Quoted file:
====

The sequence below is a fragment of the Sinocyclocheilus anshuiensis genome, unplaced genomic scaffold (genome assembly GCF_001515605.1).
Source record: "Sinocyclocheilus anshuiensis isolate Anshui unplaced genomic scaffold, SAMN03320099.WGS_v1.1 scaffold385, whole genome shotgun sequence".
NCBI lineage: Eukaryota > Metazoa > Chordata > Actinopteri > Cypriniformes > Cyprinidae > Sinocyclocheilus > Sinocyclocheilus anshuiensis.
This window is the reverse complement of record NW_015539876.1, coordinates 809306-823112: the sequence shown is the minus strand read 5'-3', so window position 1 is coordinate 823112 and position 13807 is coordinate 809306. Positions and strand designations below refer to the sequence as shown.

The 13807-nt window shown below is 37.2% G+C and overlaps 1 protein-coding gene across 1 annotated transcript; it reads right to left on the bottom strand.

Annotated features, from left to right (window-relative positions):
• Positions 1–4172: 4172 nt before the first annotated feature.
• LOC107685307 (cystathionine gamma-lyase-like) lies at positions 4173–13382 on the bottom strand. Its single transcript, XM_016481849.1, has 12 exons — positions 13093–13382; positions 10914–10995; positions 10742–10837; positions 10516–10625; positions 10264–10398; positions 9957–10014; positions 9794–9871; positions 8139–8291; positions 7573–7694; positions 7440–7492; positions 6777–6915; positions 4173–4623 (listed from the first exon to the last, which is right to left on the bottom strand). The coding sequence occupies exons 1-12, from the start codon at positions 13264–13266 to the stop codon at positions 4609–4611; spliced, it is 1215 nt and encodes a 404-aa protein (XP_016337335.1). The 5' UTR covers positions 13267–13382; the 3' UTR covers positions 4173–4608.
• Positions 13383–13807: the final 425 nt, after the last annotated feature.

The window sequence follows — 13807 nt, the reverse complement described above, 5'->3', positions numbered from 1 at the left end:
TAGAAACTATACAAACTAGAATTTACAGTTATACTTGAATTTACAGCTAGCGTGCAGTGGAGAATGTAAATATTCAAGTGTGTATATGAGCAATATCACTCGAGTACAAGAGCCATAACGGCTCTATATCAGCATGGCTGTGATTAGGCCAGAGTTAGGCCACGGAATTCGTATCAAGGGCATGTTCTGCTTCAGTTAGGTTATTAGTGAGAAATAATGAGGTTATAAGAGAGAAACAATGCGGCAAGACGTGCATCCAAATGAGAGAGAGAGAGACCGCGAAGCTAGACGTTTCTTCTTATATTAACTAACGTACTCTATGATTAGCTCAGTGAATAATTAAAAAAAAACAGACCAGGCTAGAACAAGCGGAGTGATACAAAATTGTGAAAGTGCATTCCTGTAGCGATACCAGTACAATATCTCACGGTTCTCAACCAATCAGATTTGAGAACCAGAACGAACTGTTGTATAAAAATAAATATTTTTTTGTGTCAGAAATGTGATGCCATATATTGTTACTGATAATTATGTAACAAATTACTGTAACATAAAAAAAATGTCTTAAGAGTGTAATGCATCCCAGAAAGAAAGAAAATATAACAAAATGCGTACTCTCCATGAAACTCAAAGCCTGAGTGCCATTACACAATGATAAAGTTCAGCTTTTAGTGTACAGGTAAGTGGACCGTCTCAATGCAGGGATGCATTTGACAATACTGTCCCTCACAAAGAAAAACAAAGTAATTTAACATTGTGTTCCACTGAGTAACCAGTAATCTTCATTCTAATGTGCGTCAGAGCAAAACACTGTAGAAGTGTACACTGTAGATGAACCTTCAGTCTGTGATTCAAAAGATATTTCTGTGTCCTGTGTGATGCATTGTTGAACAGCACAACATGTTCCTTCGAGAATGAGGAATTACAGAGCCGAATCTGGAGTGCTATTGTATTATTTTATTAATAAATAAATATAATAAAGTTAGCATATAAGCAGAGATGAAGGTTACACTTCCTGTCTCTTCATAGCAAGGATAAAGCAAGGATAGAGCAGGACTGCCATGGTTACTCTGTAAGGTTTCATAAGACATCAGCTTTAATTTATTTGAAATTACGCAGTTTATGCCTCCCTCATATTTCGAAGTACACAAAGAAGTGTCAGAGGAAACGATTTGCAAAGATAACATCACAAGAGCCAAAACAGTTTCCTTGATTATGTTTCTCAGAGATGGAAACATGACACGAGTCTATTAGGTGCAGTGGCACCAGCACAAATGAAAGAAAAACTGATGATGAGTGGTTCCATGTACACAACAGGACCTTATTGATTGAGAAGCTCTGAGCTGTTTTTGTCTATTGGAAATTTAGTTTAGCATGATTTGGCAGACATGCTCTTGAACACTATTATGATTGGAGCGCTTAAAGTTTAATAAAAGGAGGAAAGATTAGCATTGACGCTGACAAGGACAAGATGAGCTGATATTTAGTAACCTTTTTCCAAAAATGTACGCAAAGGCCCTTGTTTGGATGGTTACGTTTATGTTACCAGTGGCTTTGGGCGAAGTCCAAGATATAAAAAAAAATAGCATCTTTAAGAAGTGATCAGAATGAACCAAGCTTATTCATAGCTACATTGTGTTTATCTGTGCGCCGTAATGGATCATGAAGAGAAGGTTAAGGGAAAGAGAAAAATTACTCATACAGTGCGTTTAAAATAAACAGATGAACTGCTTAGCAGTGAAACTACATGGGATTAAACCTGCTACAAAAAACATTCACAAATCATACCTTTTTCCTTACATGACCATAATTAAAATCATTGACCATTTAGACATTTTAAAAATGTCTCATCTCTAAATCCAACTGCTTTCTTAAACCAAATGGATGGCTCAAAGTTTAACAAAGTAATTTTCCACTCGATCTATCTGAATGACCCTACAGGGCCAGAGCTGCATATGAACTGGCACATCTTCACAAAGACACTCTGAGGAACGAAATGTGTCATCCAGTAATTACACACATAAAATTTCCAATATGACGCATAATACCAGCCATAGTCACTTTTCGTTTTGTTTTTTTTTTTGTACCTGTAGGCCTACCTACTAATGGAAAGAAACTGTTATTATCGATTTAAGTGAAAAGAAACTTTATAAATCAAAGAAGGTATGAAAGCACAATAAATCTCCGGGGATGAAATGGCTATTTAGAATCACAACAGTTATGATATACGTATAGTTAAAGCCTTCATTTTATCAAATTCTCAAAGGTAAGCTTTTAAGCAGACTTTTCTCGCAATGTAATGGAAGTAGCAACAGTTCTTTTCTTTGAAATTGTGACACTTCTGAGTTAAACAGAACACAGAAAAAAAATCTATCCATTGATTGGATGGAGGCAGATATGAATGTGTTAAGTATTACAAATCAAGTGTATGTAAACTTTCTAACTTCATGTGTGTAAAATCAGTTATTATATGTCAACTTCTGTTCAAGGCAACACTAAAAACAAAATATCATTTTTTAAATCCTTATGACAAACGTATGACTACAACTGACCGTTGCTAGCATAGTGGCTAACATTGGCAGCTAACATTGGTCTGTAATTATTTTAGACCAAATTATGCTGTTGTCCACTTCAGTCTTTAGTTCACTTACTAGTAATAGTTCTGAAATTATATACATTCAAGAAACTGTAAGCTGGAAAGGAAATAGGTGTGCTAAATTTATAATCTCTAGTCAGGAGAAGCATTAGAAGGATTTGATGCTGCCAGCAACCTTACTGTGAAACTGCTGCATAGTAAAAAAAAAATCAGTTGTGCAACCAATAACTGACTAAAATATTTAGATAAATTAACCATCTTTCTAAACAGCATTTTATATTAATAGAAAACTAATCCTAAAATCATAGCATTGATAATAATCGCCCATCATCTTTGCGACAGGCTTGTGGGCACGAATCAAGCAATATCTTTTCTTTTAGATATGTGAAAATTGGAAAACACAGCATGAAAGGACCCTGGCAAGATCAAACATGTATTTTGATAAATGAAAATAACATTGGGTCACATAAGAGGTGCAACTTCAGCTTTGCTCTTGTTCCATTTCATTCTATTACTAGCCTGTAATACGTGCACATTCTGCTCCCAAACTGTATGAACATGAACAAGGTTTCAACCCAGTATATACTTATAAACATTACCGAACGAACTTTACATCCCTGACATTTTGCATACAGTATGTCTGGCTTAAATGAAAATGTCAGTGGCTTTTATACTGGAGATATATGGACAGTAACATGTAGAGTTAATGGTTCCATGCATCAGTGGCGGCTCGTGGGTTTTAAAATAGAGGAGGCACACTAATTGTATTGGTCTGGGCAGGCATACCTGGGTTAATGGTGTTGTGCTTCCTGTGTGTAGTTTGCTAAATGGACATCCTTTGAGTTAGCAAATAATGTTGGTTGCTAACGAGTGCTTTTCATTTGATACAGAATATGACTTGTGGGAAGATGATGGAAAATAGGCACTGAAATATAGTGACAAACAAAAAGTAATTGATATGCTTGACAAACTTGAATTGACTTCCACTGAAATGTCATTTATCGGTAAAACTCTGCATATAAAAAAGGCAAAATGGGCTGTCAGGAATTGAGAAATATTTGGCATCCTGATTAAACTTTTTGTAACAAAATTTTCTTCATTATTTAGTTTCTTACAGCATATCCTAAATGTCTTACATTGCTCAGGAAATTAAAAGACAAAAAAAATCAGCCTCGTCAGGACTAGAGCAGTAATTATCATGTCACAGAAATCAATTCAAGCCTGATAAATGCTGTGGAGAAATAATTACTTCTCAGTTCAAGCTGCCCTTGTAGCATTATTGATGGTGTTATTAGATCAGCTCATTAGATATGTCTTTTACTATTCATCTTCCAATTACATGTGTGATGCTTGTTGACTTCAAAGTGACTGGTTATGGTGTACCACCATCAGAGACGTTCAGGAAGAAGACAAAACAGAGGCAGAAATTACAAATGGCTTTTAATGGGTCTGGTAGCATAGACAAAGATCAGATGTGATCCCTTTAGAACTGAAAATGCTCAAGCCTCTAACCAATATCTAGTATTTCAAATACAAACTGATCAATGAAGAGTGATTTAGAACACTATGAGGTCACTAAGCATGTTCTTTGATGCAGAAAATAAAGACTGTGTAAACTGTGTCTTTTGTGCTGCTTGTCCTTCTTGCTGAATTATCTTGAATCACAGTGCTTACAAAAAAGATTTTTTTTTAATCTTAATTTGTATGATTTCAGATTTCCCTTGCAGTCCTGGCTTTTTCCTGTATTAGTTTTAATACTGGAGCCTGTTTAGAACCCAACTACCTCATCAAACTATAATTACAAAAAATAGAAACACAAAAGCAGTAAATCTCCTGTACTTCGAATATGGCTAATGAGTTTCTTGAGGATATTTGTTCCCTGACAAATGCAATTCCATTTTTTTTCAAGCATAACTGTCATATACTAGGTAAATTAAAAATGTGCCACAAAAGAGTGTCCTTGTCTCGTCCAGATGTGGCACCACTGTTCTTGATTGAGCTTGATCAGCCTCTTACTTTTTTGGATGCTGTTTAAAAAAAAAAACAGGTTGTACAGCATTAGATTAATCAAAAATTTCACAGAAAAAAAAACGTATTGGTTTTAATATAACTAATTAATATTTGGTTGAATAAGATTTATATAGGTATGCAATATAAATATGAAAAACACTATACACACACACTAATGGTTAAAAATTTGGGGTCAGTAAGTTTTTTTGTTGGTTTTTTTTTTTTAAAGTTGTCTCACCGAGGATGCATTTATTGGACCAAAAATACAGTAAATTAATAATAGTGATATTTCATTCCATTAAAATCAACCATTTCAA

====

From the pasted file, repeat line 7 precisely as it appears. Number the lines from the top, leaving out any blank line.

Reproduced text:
• Positions 1–4172: 4172 nt before the first annotated feature.